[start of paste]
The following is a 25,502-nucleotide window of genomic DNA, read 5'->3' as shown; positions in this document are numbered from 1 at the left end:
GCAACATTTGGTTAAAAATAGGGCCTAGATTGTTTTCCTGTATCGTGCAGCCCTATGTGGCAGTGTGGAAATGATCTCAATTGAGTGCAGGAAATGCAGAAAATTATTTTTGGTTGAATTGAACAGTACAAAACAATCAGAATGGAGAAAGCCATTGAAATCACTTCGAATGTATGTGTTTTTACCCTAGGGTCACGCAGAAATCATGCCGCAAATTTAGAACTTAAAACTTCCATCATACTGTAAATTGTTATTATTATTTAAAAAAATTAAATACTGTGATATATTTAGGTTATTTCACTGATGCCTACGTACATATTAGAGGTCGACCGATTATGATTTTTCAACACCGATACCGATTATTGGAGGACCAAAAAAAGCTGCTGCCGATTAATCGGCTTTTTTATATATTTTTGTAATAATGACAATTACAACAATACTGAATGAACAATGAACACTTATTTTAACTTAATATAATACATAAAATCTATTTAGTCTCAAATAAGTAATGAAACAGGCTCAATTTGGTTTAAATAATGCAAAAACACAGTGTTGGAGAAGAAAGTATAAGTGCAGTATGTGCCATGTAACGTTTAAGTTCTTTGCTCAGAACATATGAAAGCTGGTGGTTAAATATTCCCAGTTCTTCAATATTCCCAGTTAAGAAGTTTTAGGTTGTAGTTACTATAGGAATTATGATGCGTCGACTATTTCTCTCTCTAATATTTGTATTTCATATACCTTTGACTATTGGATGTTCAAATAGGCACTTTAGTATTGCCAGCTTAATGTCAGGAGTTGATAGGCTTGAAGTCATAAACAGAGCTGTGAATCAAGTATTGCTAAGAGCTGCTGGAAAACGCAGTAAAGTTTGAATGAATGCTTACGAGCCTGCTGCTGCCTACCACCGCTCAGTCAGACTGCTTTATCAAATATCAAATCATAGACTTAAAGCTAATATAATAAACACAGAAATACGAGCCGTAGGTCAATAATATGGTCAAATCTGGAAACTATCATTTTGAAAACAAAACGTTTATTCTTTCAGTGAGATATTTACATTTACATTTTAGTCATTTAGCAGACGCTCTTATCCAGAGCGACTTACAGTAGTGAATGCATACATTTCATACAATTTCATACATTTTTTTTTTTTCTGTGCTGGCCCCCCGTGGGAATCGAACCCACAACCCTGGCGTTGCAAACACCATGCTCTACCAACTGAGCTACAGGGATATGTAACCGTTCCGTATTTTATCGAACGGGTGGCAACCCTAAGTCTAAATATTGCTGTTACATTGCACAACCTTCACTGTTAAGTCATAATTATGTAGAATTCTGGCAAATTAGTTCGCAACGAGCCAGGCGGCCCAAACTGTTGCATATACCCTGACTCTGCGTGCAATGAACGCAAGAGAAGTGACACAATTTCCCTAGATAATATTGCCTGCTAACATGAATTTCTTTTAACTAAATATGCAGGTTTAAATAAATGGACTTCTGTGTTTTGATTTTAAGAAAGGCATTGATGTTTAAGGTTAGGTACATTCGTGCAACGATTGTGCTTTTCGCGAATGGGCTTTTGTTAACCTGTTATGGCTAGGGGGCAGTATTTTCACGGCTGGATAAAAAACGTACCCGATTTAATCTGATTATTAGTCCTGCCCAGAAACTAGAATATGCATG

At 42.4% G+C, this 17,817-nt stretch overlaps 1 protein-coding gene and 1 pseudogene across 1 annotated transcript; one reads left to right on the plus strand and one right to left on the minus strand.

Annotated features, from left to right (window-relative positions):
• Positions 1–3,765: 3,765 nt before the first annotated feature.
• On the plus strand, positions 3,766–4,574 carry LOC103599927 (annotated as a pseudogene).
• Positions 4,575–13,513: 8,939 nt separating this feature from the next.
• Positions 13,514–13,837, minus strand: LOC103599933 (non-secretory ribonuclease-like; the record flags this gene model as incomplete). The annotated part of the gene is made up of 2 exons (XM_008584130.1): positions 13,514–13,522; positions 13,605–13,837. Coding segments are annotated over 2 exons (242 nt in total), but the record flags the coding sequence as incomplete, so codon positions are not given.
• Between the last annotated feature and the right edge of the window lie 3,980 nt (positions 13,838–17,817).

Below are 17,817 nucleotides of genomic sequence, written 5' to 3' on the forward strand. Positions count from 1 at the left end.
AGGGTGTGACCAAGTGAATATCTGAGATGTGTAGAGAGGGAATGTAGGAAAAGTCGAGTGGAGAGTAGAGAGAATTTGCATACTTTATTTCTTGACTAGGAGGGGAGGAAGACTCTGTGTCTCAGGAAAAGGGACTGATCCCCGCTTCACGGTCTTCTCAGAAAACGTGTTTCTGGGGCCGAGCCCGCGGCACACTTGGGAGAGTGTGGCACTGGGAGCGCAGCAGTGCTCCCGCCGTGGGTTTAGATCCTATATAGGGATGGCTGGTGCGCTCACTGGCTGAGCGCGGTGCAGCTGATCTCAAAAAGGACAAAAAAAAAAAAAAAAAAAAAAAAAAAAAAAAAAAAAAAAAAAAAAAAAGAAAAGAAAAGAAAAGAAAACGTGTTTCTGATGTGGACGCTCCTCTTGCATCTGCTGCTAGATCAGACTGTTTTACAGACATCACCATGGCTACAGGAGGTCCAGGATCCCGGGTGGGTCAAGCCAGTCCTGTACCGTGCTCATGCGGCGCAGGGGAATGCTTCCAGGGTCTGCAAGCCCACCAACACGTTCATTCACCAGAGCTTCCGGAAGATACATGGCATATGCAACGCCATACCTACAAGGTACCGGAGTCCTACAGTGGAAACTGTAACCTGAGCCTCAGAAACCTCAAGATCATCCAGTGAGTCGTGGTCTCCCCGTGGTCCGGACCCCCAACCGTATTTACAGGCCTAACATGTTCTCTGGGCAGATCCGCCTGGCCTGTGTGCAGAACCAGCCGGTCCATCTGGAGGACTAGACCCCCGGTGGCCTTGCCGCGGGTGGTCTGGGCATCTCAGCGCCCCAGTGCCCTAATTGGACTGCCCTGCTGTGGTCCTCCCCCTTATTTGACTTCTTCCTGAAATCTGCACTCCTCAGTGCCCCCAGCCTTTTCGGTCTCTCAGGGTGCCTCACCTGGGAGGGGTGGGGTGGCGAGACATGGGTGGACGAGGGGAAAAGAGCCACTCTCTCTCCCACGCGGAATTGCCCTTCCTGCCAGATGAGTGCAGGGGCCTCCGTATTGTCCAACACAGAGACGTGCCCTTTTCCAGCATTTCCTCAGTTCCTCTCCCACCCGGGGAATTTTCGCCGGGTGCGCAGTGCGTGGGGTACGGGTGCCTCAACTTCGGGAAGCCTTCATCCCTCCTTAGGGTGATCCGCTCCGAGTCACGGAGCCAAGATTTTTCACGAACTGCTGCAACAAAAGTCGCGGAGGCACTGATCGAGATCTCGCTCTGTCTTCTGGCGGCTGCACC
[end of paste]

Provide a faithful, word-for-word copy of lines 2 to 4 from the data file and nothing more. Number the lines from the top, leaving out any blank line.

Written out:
GCAACATTTGGTTAAAAATAGGGCCTAGATTGTTTTCCTGTATCGTGCAGCCCTATGTGGCAGTGTGGAAATGATCTCAATTGAGTGCAGGAAATGCAGAAAATTATTTTTGGTTGAATTGAACAGTACAAAACAATCAGAATGGAGAAAGCCATTGAAATCACTTCGAATGTATGTGTTTTTACCCTAGGGTCACGCAGAAATCATGCCGCAAATTTAGAACTTAAAACTTCCATCATACTGTAAATTGTTATTATTATTTAAAAAAATTAAATACTGTGATATATTTAGGTTATTTCACTGATGCCTACGTACATATTAGAGGTCGACCGATTATGATTTTTCAACACCGATACCGATTATTGGAGGACCAAAAAAAGCTGCTGCCGATTAATCGGCTTTTTTATATATTTTTGTAATAATGACAATTACAACAATACTGAATGAACAATGAACACTTATTTTAACTTAATATAATACATAAAATCTATTTAGTCTCAAATAAGTAATGAAACAGGCTCAATTTGGTTTAAATAATGCAAAAACACAGTGTTGGAGAAGAAAGTATAAGTGCAGTATGTGCCATGTAACGTTTAAGTTCTTTGCTCAGAACATATGAAAGCTGGTGGTTAAATATTCCCAGTTCTTCAATATTCCCAGTTAAGAAGTTTTAGGTTGTAGTTACTATAGGAATTATGATGCGTCGACTATTTCTCTCTCTAATATTTGTATTTCATATACCTTTGACTATTGGATGTTCAAATAGGCACTTTAGTATTGCCAGCTTAATGTCAGGAGTTGATAGGCTTGAAGTCATAAACAGAGCTGTGAATCAAGTATTGCTAAGAGCTGCTGGAAAACGCAGTAAAGTTTGAATGAATGCTTACGAGCCTGCTGCTGCCTACCACCGCTCAGTCAGACTGCTTTATCAAATATCAAATCATAGACTTAAAGCTAATATAATAAACACAGAAATACGAGCCGTAGGTCAATAATATGGTCAAATCTGGAAACTATCATTTTGAAAACAAAACGTTTATTCTTTCAGTGAGATATTTACATTTACATTTTAGTCATTTAGCAGACGCTCTTATCCAGAGCGACTTACAGTAGTGAATGCATACATTTCATACAATTTCATACATTTTTTTTTTTTCTGTGCTGGCCCCCCGTGGGAATCGAACCCACAACCCTGGCGTTGCAAACACCATGCTCTACCAACTGAGCTACAGGGATATGTAACCGTTCCGTATTTTATCGAACGGGTGGCAACCCTAAGTCTAAATATTGCTGTTACATTGCACAACCTTCACTGTTAAGTCATAATTATGTAGAATTCTGGCAAATTAGTTCGCAACGAGCCAGGCGGCCCAAACTGTTGCATATACCCTGACTCTGCGTGCAATGAACGCAAGAGAAGTGACACAATTTCCCTAGATAATATTGCCTGCTAACATGAATTTCTTTTAACTAAATATGCAGGTTTAAATAAATGGACTTCTGTGTTTTGATTTTAAGAAAGGCATTGATGTTTAAGGTTAGGTACATTCGTGCAACGATTGTGCTTTTCGCGAATGGGCTTTTGTTAACCTGTTATGGCTAGGGGGCAGTATTTTCACGGCTGGATAAAAAACGTACCCGATTTAATCTGATTATTAGTCCTGCCCAGAAACTAGAATATGCATG

At 42.4% G+C, this 17,817-nt stretch overlaps 1 protein-coding gene and 1 pseudogene across 1 annotated transcript; one reads left to right on the plus strand and one right to left on the minus strand.

Annotated features, from left to right (window-relative positions):